Because of their waxy texture, the flesh of red potatoes stays firm throughout the cooking process, whether they are being roasted or cooked in a stew. Their thin yet vibrant red skin adds appealing color and texture to side dishes and salads. Reds are frequently used to make tender yet firm potato salad or add pizazz to soups and stews, as well as being served baked or mashed. Round reds are often referred to as “new potatoes,” but the term “new” technically refers to any type of potato that is harvested before reaching maturity.

White Potatoes

whitesAppearance: small to medium; round to long shape; white or tan skin; white flesh

Texture: medium starch; slightly creamy, slightly dense; thin, delicate skin

Flavor: subtly sweet; mild; low sugar content

Preferred uses: mashing, salads, steaming/boiling, frying


White potatoes hold their shape well after cooking. Their delicate, thin skins add just the right amount of texture to a velvety mashed potato dish without the need for peeling. Grilling whites brings out a more full-bodied flavor. Create signature potato salads–just toss cooked white potatoes with dressings and ingredients “borrowed” from other salads, e.g., Caesar dressing and grated Parmesan; or ranch dressing, chopped egg and bacon crumbles.

 Yellow Potatoes

yellowsAppearance: marble to large size; round or oblong shape; light tan to golden skin; yellow to golden flesh.

Texture: slightly waxy, velvety, moist

Flavor: subtly sweet; rich; buttery; medium-sugar content

Preferred uses: grilling, roasting, mashing, salads

Grilling gives yellow potatoes a crispy skin that enhances the dense flesh, creating a slightly sweet caramelized flavor. The creamy texture and golden color of yellow potatoes mean you can use less or no butter for lighter, healthier dishes. The naturally smooth and buttery texture also lends itself well to lighter versions of baked, roasted or mashed potatoes. Simmer yellow potatoes until fully cooked, then drain, chill, and gently “smash” into flat disks. Brown these in oil or butter and serve as a side or appetizer topped with sour cream and chives or other garnishes.

Purple/Blue Potatoes

bluesAppearance: small to medium size; oblong to fingerling; deep purple, blue or slightly red skin; blue, purple lavender, pink or white flesh

Texture: moist; firm flesh. Flavor: earthy, nutty, low sugar content

Preferred Uses: roasting, grilling, salads, baking


Most blue/purple potatoes have moist, firm flesh that retains its shape while adding rich, vibrant color and luscious taste to salads. The purple color is preserved best by microwaving, but steaming and baking are also great ways to cook blue/purple potatoes. Because of their mild yet distinctly nutty flavor, blue/purple potatoes naturally complement green salad flavors. Red, White and Blues—Combine blue potatoes with whites and reds in salads or roasted medleys to make all three colors “pop”.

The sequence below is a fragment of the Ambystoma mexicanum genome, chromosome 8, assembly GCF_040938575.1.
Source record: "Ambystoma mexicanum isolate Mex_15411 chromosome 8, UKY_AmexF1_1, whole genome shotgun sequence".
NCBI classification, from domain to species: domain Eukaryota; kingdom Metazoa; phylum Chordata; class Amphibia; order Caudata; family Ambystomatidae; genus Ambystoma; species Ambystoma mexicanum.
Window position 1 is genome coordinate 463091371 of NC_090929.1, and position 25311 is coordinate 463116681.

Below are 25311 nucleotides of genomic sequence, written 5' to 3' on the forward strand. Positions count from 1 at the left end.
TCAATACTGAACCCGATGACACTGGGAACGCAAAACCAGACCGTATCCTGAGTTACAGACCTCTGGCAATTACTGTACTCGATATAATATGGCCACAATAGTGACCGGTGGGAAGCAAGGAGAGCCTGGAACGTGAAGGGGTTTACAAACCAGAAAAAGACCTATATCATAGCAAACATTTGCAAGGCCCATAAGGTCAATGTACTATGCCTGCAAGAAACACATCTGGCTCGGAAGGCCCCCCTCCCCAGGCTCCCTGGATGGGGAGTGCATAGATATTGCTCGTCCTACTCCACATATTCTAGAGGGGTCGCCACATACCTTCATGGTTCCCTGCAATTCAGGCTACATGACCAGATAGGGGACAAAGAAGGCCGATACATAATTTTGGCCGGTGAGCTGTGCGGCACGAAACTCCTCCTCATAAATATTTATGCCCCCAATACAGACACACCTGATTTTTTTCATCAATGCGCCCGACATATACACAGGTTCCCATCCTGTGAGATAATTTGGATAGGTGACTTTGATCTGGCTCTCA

Fingerling Potatoes

fingerlingsAppearance: 2” to 4” long; finger-shaped or oblong; red, orange, purple or white skin; red orange, purple, yellow or white flesh–sometimes streaked with veins of color.

Texture: waxy, firm, try

Flavor: buttery; nutty; earthy; medium sugar content

Preferred uses: Pan-frying, roasting, salads

Fingerling color and shape are a welcome visual addition to any dish. Pan-frying and roasting enhance their robust flavor and showcase their wonderful nutty or buttery tastes. Consider fingerlings as a change-of-pace foundation for a unique potato salad. Split fingerlings lengthwise and oven-roast to serve as a small-plate or side-dish alternative to fries, with a flavor dipping sauce, like spicy ketchup, romesco, or sriracha mayo.

 Petite Potatoes

petitesThese small, bite-sized potatoes are actually a grade standard based upon size (“C-size” and smaller, oftentimes referred to as pearls or marble-size). They are the same skin and flesh color as their larger-sized cousins, as well as the shape, texture and sugar content. Their flavor profile is similar but with a more concentrated flavor to their larger-sized cousins.

Preferred uses: salads, roasting, frying


Petites make a great substitute for pasta, adding nutritional value as well. Roast a combination of colors for an eye-catching side dish. Their concentrated flavors and quicker cooking time makes petites a good choice for potato salads. Simply toss petites in olive oil, rosemary and salt and pepper to make colorful, delicious and fun roasted potatoes. They save you prep time, because they can be prepared and served whole, without slicing or chopping.